The Phoenix in Chinese Mythology

Instructor: David Boyles

David has a Master's in English literature and is completing a Ph.D. He has taught college English for 6 years.

The Fenghuang is a mythological bird in Chinese culture which represents the six celestial bodies. It is often called the Chinese Phoenix, but has only superficial similarities with the Phoenix of Greek mythology.

Fenghuang and Phoenix

The Fenghuang is a bird in Chinese mythology that symbolizes the union of male and female, and represents the six celestial bodies. It is a sign of virtue, harmony, and prosperity, often seen in decorations for weddings and royal ceremonies.

The Fenghuang is often called the Chinese Phoenix, which makes it seem like a Chinese version of the Phoenix of Greek mythology, a bird which would repeatedly die in a burst of flames and then be reborn from the ashes, representing rebirth. This name is misleading, as the Fenghuang and Phoenix only share some surface-level similarities. However, some modern Chinese and Japanese artists, such as manga writer Osamu Tezuka, have combined the two birds in their art.

Origins and Appearance

Images of the Fenghuang go back at least 8000 years in Chinese art. Originally, the bird was represented as two figures. The feng was a male bird and the huang was a female. Later, the male and female birds were merged into one, creating the Fenghuang that we know today. The modern Fenghuang is often depicted as a composite of many birds. It has the head of a pheasant, the body of a duck, the tail of a peacock, the legs of a crane, the beak of a parrot, and the wings of a swallow.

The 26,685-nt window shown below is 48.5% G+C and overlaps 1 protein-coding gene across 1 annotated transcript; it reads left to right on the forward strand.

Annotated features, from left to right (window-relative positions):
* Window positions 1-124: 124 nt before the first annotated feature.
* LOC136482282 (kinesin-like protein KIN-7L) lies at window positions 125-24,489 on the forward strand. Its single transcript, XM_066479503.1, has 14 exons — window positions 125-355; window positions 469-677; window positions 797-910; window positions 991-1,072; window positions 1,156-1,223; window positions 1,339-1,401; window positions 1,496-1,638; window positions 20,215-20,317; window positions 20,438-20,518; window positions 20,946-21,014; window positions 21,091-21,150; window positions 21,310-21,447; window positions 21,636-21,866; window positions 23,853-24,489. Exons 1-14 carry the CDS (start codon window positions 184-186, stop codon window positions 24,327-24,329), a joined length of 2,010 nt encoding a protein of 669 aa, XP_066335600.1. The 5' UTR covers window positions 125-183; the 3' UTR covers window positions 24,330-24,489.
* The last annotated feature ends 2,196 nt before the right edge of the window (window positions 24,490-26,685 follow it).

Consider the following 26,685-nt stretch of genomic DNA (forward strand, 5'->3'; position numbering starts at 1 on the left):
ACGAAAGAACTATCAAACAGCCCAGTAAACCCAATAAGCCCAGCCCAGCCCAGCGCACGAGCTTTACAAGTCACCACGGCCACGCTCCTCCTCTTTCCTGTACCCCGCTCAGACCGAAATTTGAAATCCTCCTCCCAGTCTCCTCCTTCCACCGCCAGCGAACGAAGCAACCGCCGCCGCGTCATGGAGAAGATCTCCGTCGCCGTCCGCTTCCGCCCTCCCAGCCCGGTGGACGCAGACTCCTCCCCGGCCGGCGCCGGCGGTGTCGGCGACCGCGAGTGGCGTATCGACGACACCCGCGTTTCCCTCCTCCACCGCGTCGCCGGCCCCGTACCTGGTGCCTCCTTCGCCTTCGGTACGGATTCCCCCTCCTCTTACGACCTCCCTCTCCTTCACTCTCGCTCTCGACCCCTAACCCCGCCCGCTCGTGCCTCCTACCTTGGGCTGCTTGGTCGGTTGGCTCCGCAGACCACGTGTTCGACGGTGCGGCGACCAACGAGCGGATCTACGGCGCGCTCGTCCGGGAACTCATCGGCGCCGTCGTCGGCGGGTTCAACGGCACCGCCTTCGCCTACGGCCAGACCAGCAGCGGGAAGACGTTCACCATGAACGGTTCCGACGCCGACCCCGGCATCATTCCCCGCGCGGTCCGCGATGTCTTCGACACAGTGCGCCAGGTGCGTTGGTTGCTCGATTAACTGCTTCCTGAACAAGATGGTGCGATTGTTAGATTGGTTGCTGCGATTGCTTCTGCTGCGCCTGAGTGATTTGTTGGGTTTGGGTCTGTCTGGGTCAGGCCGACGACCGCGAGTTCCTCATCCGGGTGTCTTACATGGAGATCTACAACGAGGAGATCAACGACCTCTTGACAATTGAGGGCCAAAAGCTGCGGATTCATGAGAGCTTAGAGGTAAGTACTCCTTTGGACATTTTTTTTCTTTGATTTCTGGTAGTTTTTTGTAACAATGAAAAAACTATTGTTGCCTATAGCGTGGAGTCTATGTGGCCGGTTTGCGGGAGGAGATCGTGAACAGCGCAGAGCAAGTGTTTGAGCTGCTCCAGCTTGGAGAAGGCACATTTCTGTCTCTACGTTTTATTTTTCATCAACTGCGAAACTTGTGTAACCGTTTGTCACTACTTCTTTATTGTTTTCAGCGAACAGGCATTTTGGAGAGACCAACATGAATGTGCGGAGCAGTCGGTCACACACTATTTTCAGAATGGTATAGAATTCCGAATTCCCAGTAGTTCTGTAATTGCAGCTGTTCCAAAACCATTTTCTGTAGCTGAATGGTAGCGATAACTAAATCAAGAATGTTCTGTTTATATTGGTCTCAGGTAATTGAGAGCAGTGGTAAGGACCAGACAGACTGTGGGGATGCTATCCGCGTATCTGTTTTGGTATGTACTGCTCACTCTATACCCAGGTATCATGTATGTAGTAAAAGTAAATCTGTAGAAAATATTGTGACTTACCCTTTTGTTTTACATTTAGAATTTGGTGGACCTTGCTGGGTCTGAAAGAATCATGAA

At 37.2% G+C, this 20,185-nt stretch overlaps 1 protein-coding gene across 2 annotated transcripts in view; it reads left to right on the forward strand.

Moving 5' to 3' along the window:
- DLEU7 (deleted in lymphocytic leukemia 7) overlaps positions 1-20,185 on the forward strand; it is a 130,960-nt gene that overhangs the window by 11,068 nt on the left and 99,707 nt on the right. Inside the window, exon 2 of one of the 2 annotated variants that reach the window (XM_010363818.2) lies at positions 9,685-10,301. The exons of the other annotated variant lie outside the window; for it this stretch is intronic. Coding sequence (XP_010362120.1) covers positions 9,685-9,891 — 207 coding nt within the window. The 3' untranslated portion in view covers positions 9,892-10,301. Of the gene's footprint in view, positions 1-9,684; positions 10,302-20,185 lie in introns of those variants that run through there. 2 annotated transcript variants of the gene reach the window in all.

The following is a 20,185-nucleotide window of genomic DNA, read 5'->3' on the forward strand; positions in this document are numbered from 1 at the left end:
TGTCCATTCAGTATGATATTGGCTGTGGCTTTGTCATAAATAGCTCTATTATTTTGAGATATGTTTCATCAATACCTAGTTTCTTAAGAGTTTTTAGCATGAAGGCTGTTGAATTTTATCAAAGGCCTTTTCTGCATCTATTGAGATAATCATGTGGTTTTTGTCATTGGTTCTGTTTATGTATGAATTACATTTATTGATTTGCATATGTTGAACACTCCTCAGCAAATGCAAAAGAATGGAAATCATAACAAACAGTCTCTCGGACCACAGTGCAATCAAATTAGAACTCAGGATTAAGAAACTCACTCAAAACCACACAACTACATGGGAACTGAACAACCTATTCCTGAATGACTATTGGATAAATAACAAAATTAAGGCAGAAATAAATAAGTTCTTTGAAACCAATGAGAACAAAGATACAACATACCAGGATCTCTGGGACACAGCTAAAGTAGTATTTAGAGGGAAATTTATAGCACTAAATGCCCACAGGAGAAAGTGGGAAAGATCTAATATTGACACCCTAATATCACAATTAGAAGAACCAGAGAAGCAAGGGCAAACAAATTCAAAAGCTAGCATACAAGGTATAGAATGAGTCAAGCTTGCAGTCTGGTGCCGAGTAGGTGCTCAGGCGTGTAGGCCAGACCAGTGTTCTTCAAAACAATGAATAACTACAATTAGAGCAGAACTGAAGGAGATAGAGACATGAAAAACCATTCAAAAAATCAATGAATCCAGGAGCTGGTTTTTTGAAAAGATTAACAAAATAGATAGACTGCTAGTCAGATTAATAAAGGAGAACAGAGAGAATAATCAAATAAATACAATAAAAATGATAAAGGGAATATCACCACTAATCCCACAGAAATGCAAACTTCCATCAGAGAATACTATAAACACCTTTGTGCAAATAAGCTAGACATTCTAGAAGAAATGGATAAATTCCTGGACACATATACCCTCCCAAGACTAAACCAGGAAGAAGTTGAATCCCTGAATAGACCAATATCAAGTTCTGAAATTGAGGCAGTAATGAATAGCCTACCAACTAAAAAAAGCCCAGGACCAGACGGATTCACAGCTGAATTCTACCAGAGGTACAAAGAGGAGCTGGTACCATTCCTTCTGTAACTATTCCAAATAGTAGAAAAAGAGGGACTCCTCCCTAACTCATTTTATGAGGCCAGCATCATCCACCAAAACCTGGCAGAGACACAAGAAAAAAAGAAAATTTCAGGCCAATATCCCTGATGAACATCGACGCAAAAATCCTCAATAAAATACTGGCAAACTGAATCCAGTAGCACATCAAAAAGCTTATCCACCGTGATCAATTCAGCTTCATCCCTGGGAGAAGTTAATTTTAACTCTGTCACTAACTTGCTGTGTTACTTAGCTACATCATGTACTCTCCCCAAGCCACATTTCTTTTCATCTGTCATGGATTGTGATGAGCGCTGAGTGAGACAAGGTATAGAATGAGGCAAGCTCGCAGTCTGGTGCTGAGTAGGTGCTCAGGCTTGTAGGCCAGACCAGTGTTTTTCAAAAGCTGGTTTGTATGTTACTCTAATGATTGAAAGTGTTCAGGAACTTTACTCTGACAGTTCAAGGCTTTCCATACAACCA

The Fenghuang carries many different meanings in Chinese culture. As a union of male and female birds, it is often used to symbolize the yin and yang, a core of Chinese philosophy, which represents balance and harmony in the universe. In addition, despite being a combination of male and female, the Fenghuang is usually considered to be female and is often paired with the dragon, which is male. In Imperial periods of Chinese history, the dragon represented the emperor and the Fenghuang represented the empress.

The Fenghuang also represents virtue and grace. Some stories say that it only appears in time of peace and prosperity, and goes into hiding during times of trouble. For this reason, it is often used for celebratory occasions such as weddings and royal ceremonies.

Finally, the Fenghuang's body, made up of different birds, is said to represent the six celestial bodies. Her head is the sky, eyes are the sun, back is the moon, wings are the wind, feet are the earth, and tail is the planets.

Connection to the Phoenix

Despite often being called the Chinese Phoenix, the similarities between the two mythological birds are slight. The confusion most likely comes because the birds have been similarly depicted in art as large and multicolored. However, the Phoenix of Greek mythology represents rebirth, and the cycle of time with its repeated death then reformation in fire. The Fenghuang's connection to times of 'new beginnings' like weddings and royal coronations could be seem to have some connection, but again, it is slight.

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